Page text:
Batch Annealing vs. Continuous Annealing: Which Works Best?
Are you looking to implement wire mesh components and looking to understand how you can ensure the mesh maintains its form after dozens of uses? If so, you may want to instruct your wire mesh supplier to anneal your mesh before being fabricated.
As there are two primary forms of wire mesh annealing, we understand that determining which one is right for you can sometimes be challenging. This is why it's crucial that you understand both batch annealing and continuous annealing.
W.S. Tyler has been a leading manufacturer of woven wire mesh and fabricated wire mesh components for over 140 years and is here to help you to unlock the full potential of your wire mesh solution.
That's why in this article, we will be discussing:
- What batch annealing is
- The benefits and drawbacks of batch annealing
- What continuous annealing is
- The benefits and drawbacks of continuous annealing
- The cost differences between batch and continuous annealing
What Is Annealing?
Annealing is best defined as a heat treatment technique used to soften the individual wires of a wire mesh roll to increase the overall pliability of the mesh. After being annealed, you are left with a wire mesh roll with a lowered internal stress which allows it to be formed in various profiles and maintain its shape.
That said, annealing is broken down into two processes: batch annealing and continuous annealing.
What Is Batch Annealing?
The batch annealing furnace process is a heat treatment technique in which several rolls of wire mesh are loaded and dropped into a furnace at once. Once the mesh is placed in the furnace, it is sealed, and a vacuum is created.
At this point, the mesh is heated to a specific temperature and left to bake for a calculated time. To that end, batch annealing is typically left for 10 to 30 hours, but all depends on the customer's requirements.
What Are the Benefits and Drawbacks of Batch Annealing Your Mesh?
Batch annealing tends to make the metallic wires of the mesh softer than if they underwent the sintering process. This, in turn, results in a wire mesh roll that has enhanced drawing characteristics.
For this reason, the batch annealing furnace process is typically used when the wire mesh roll will be applied to low-end automated processes and various wire mesh components.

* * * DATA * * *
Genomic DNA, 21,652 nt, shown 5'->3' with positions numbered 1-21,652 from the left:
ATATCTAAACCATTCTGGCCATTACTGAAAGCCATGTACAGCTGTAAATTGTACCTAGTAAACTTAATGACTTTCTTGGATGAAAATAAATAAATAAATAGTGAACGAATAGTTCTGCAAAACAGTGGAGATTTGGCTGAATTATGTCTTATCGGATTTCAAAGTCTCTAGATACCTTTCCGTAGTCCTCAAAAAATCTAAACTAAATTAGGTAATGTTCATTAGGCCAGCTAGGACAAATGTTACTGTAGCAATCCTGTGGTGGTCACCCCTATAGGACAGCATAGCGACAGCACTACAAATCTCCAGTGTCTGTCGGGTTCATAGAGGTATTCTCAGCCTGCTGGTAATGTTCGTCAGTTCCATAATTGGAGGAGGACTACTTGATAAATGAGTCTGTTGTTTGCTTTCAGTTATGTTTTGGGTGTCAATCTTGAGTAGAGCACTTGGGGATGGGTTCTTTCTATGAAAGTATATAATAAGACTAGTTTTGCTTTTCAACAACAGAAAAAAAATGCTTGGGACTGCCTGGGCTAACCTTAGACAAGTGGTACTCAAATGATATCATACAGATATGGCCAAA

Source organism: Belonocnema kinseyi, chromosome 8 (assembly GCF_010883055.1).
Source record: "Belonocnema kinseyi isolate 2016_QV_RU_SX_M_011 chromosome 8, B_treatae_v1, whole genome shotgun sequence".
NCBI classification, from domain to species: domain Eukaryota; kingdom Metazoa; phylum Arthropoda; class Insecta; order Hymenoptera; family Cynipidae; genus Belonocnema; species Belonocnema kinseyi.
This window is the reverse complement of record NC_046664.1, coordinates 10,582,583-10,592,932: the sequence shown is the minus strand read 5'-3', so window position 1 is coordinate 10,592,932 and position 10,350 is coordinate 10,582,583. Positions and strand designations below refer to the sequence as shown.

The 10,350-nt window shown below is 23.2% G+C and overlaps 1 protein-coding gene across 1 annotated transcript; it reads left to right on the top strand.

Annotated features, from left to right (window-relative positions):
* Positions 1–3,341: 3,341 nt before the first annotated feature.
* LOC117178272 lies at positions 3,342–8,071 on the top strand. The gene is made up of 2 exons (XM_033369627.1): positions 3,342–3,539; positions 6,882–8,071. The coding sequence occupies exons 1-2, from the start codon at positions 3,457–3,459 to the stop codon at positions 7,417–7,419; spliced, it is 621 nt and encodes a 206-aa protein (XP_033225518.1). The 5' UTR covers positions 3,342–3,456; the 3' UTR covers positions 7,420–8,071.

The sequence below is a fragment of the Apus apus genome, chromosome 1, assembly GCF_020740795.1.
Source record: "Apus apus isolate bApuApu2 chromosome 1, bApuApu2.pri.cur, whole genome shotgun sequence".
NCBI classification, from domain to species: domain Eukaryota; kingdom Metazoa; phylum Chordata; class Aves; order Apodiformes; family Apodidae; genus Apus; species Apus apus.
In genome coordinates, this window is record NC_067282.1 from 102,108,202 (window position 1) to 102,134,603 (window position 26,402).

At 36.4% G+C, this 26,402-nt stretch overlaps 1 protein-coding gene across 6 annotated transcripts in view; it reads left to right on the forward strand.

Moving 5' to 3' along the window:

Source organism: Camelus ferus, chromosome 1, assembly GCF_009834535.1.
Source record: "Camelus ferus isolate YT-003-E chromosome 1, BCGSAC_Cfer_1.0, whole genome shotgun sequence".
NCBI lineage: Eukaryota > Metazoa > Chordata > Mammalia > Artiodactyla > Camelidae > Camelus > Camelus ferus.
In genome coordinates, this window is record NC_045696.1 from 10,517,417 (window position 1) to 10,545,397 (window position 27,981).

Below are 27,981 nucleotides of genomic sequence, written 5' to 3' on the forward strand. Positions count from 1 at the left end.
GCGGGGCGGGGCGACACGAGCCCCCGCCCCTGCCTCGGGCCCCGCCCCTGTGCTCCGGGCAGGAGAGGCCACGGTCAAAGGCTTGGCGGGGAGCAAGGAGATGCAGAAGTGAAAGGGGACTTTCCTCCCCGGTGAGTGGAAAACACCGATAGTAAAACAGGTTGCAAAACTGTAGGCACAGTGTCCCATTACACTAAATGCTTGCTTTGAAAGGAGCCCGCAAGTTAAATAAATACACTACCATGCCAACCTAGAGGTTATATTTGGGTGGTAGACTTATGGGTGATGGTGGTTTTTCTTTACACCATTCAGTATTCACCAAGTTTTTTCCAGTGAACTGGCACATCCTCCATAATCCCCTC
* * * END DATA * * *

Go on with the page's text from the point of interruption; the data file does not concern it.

To that end, it should be noted that because the several mesh rolls are heat-treated simultaneously during batch annealing, it is not uncommon to detect inconsistencies throughout the mesh.
What Is Continuous Annealing?
The continuous annealing process is a heat treatment technique that calls for the unrolling of the wire mesh roll and running it through a furnace as a single layer. To ensure the wire mesh is effectively treated, the mesh is typically run through several times depending on the customer's requirements.
What Are the Benefits and Drawbacks of Continuous Annealing Your Mesh?
As continuous annealing is a progressive process with little to no disparity, it proves to be the quicker of the two annealing processes. The increased level of physical characteristics makes the continuous annealing process for wire mesh intense automated processing.
Additionally, as continuous annealing is more controlled, it typically is less harsh on the mesh being treated, thus making it ideal when finer mesh specifications are being used.
How Do the Two Compare in Price?
The most significant factor the divides the cost of continuous and batch annealing is labor. In other words, the more labor needed to heat-treat your mesh, the most it will cost.
To that end, there is typically more labor required during the continuous annealing process, especially considering only one roll can be heat treated at a time. This, in turn, makes it more expensive.
That said, the fact that several rolls of mesh can be heat treated during a single heat treatment reduces the labor needed to conduct a batch annealing process. This is why batch annealing is typically cheaper.
Having said that, the price of the heat treatment should not be the deciding factor of what annealing process you select. It should be the desired hardness level of the mesh.
For a softer, more malleable mesh, batch annealing should be applied. For a mesh that is pliable while still maintaining a higher level of stability, continuous annealing is the ideal annealing process.
Ensure Maximum Performance With Value Added Services
Having your woven wire mesh annealed is an ideal heat treatment process when molding your mesh into a customized fabricated component. Whether you have your mesh batch annealed are continuous annealed depends on the hardness and pliability you want your mesh to have.
But heat treatment is just one of many value-added services you must explore when implementing woven wire mesh. Having said that, understanding what can be done you mesh once it's woven is key to maximizing its effectiveness.
After 140 years of weaving wire mesh, W.S. Tyler continues to find innovative ways to help customers make the most out of their wire mesh solutions and achieve optimal results.
Read the following article to learn everything you need to know about what value-added services you should consider applying to your wire mesh solution:
About Eric Himes
Eric is the sales manager of industrial woven wire mesh goods with a passion for helping customers leverage the many capabilities of woven wire mesh. As he continues to learn the ins and outs of wire mesh he is determined to help you implement a solution that is tailored to your exact needs.